What is on the November 2 ballot is the ICCSD plan for how to spend that money until 2051. The spending plan is outlined in a “Statement of Income Goal” , which is also the language on voters’ ballots.

According to the revenue goal statement, schools in Iowa City would use SAVE funds to pay for: “information technology infrastructure,” school safety and security infrastructure, construction and furnishings. new schools; remodeling, repairing, enlarging and improving buildings; purchase of a new property, demolition work; the purchase, rental, repair of transportation and leisure equipment; energy saving work, playground fees, reimbursement of general obligations and Following.

Voting needs 50% approval to pass. If not, ICCSD still receives the money – but there are rules about how it can be used. defined by state law. The list of approved costs is long, but includes the repayment of bond debts or the reduction of other taxes.

The last time SAVE was on the ballot for Iowa City was in 2013. Then, voters approved a ballot measure with 56% of the vote, allowing the district to spend money on similar types of costs until 2026.

Are there more details on how the money is used?

PPEL and SAVE are both sources of funding that the district relies on to pay for “life cycle” expenses, or the maintenance and upkeep of district facilities.

This year’s budget shows that the district will spend the majority of PPEL funds on life cycle projects. For example, the district was budgeting $ 500,000 for plumbing, $ 750,000 for roofing and $ 300,000 for flooring, among a list of other projects.

Other examples of PPEL spending include climate action initiatives, such as replacing old heating and cooling systems.

PPEL is the main vehicle the district uses to maintain its approximately $ 650 million buildings, says Les Finger, district finance director.

“PPEL funds pay part of our bus transportation costs,” Finger said. “Without the PPEL funds to do this, it has to come back to the general fund, because we have to transport a certain number of children by law. If we are not able to finance this through PPEL, we are going to have to reduce the expenses. available for classrooms in the general fund.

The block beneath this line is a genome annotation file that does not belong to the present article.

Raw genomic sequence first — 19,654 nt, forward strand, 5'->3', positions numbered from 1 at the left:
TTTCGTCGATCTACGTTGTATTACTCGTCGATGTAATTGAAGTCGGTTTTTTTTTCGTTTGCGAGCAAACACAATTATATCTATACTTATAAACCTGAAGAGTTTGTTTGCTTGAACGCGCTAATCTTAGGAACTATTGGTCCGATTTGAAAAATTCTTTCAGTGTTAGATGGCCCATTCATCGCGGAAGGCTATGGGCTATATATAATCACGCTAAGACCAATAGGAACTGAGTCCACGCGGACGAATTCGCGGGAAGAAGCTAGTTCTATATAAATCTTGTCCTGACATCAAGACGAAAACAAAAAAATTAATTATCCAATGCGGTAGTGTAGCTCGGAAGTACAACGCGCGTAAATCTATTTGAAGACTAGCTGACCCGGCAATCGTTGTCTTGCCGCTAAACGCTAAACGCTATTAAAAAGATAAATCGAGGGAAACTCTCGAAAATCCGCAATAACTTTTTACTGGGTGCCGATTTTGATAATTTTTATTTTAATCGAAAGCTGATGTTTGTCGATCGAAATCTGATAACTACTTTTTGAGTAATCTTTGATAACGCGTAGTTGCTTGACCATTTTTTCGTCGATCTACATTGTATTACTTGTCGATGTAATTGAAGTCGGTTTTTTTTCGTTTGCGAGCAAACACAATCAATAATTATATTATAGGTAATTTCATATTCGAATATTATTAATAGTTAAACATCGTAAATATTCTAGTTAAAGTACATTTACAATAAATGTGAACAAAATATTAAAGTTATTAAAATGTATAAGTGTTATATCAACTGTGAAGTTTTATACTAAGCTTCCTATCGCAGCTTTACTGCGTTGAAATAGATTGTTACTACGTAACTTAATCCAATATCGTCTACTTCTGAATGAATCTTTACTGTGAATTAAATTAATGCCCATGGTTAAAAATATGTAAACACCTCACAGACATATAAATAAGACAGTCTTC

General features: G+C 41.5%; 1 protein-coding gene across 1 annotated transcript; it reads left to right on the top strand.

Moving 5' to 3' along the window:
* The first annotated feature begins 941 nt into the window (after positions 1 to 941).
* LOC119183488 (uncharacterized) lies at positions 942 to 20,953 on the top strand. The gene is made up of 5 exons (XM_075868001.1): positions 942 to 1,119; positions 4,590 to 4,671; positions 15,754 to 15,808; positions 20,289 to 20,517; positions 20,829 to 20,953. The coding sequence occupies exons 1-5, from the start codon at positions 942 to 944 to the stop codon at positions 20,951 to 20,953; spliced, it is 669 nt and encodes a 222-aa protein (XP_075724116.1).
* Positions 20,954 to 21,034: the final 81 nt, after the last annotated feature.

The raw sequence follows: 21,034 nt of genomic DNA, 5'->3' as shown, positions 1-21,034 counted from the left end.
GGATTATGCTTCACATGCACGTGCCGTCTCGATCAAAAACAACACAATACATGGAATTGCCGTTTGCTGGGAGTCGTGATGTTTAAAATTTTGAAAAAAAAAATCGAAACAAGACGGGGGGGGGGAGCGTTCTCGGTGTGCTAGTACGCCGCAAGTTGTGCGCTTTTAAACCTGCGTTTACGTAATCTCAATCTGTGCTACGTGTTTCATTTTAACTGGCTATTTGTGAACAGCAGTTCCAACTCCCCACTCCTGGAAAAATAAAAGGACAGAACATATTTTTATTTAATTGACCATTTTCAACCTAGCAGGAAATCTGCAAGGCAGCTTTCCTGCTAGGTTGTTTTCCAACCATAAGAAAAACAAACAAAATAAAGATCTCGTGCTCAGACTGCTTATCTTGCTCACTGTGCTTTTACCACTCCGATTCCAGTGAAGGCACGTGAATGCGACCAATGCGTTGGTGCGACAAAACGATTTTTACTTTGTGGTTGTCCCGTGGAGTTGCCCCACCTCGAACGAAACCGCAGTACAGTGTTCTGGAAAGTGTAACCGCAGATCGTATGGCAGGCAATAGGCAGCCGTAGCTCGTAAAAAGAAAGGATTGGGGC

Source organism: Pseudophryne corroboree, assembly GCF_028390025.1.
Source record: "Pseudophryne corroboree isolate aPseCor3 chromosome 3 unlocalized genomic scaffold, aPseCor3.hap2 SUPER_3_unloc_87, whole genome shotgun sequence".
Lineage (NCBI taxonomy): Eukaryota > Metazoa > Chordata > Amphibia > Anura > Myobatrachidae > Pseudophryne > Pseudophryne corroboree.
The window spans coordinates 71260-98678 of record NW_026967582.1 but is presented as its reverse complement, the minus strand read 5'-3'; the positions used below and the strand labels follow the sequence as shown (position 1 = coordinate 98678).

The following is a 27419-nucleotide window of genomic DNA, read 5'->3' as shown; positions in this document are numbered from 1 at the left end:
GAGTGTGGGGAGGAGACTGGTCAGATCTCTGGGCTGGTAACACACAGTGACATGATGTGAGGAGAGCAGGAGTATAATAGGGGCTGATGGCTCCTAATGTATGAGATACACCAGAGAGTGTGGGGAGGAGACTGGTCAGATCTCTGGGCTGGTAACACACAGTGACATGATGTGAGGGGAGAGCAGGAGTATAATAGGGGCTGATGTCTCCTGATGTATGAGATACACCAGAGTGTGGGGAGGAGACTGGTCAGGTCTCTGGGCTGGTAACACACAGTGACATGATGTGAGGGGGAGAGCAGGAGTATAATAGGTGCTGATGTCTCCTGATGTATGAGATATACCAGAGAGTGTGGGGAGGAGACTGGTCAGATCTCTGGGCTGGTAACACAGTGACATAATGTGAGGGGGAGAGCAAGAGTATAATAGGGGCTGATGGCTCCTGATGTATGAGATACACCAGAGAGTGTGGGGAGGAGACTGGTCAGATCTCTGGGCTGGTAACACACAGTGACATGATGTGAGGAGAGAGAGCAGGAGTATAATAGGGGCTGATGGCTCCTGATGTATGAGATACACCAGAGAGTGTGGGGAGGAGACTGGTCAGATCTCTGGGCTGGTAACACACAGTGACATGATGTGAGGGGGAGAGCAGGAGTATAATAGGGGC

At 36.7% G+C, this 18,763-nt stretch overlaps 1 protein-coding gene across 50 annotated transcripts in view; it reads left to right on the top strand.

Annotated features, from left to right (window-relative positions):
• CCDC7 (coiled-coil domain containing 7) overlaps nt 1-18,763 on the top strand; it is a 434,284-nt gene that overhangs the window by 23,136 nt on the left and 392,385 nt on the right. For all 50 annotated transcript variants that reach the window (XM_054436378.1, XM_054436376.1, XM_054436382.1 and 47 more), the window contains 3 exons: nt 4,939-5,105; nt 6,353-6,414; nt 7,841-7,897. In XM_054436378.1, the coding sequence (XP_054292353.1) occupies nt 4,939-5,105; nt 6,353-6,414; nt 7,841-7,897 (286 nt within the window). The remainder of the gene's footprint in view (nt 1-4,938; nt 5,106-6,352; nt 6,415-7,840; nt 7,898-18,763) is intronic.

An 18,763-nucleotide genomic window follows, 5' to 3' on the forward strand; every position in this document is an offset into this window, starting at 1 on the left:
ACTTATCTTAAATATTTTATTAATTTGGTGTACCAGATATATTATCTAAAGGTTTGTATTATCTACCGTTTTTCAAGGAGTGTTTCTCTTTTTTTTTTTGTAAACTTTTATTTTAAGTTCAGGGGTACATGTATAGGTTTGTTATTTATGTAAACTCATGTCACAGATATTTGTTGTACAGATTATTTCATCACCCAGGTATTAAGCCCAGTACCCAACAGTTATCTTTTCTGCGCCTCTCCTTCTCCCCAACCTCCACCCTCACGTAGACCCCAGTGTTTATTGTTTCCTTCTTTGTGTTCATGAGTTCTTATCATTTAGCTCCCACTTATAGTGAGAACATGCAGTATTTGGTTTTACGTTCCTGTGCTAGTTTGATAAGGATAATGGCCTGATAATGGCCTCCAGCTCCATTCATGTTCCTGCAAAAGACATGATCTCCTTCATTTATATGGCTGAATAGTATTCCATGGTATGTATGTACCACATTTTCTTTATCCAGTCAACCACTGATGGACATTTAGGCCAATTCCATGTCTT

The money would also be used to fund Facilities Master Plan 2.0, or the name of the next round of construction projects that ICCSD aims to roll out over several years.

The PPEL budget for the current year leaves $ 2 million for the purchase of land under FMP 2.0, for example. Part of this process includes borrowing money against future taxes the district might plan to collect – as if you were taking out a mortgage based on the projected salary, except that the “salary” is taxpayer money.

How does the 2021 poll metrics compare to the 2017 general bond vote?

The 2021 vote does not ask voters to approve additional taxes to pay for facilities like in 2017. Instead, it asks voters to approve an extension of existing funding sources to pay for a number of costs. district, including those associated with FMP 2.0.

The general bond of $ 191.5 million approved by voters in 2017 served as additional funding for the facilities projects on top of the taxes the ICCSD was already collecting. It has enabled ICCSD to contract loans to finance facility projects under Facilities Master Plan 1.0.

The 2017 bond – which passed with 65% of the vote and broke records with 22.9% stake – added between 98 cents and $ 1.75 to the district’s year-round property tax rate in year from 2017. The 2021 vote would add no new taxes.

Cleo Krejci covers education for the Iowa City Press-Citizen. You can reach her at ckrejci@press-citizen.com or on Twitter via @_CleoKrejci.